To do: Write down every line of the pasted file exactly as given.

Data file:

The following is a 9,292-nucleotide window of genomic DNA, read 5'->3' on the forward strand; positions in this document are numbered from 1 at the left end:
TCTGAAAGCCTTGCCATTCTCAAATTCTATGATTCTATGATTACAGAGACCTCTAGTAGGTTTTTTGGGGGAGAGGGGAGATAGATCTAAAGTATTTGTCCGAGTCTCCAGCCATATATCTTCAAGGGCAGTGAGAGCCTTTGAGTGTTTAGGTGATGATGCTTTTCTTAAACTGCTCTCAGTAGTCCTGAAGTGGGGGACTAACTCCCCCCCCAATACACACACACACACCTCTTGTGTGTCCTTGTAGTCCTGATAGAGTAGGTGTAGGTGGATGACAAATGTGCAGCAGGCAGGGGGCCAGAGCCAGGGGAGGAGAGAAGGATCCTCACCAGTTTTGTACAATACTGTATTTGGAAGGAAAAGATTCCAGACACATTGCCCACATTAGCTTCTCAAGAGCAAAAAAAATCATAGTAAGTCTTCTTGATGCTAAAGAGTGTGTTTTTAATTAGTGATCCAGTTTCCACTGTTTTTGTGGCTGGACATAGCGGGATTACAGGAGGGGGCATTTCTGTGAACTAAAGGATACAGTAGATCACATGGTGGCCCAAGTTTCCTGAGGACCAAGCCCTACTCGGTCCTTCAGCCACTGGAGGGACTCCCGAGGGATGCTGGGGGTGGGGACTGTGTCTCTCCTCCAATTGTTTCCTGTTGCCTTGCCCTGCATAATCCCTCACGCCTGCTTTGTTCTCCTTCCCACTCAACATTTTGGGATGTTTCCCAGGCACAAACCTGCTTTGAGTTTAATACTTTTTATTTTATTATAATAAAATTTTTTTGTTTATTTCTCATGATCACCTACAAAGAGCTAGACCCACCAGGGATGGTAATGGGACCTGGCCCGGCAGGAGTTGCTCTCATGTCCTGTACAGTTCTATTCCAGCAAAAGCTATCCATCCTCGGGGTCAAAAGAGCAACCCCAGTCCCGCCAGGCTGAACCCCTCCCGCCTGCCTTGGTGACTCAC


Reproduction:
The following is a 9,292-nucleotide window of genomic DNA, read 5'->3' on the forward strand; positions in this document are numbered from 1 at the left end:
TCTGAAAGCCTTGCCATTCTCAAATTCTATGATTCTATGATTACAGAGACCTCTAGTAGGTTTTTTGGGGGAGAGGGGAGATAGATCTAAAGTATTTGTCCGAGTCTCCAGCCATATATCTTCAAGGGCAGTGAGAGCCTTTGAGTGTTTAGGTGATGATGCTTTTCTTAAACTGCTCTCAGTAGTCCTGAAGTGGGGGACTAACTCCCCCCCCAATACACACACACACACCTCTTGTGTGTCCTTGTAGTCCTGATAGAGTAGGTGTAGGTGGATGACAAATGTGCAGCAGGCAGGGGGCCAGAGCCAGGGGAGGAGAGAAGGATCCTCACCAGTTTTGTACAATACTGTATTTGGAAGGAAAAGATTCCAGACACATTGCCCACATTAGCTTCTCAAGAGCAAAAAAAATCATAGTAAGTCTTCTTGATGCTAAAGAGTGTGTTTTTAATTAGTGATCCAGTTTCCACTGTTTTTGTGGCTGGACATAGCGGGATTACAGGAGGGGGCATTTCTGTGAACTAAAGGATACAGTAGATCACATGGTGGCCCAAGTTTCCTGAGGACCAAGCCCTACTCGGTCCTTCAGCCACTGGAGGGACTCCCGAGGGATGCTGGGGGTGGGGACTGTGTCTCTCCTCCAATTGTTTCCTGTTGCCTTGCCCTGCATAATCCCTCACGCCTGCTTTGTTCTCCTTCCCACTCAACATTTTGGGATGTTTCCCAGGCACAAACCTGCTTTGAGTTTAATACTTTTTATTTTATTATAATAAAATTTTTTTGTTTATTTCTCATGATCACCTACAAAGAGCTAGACCCACCAGGGATGGTAATGGGACCTGGCCCGGCAGGAGTTGCTCTCATGTCCTGTACAGTTCTATTCCAGCAAAAGCTATCCATCCTCGGGGTCAAAAGAGCAACCCCAGTCCCGCCAGGCTGAACCCCTCCCGCCTGCCTTGGTGACTCAC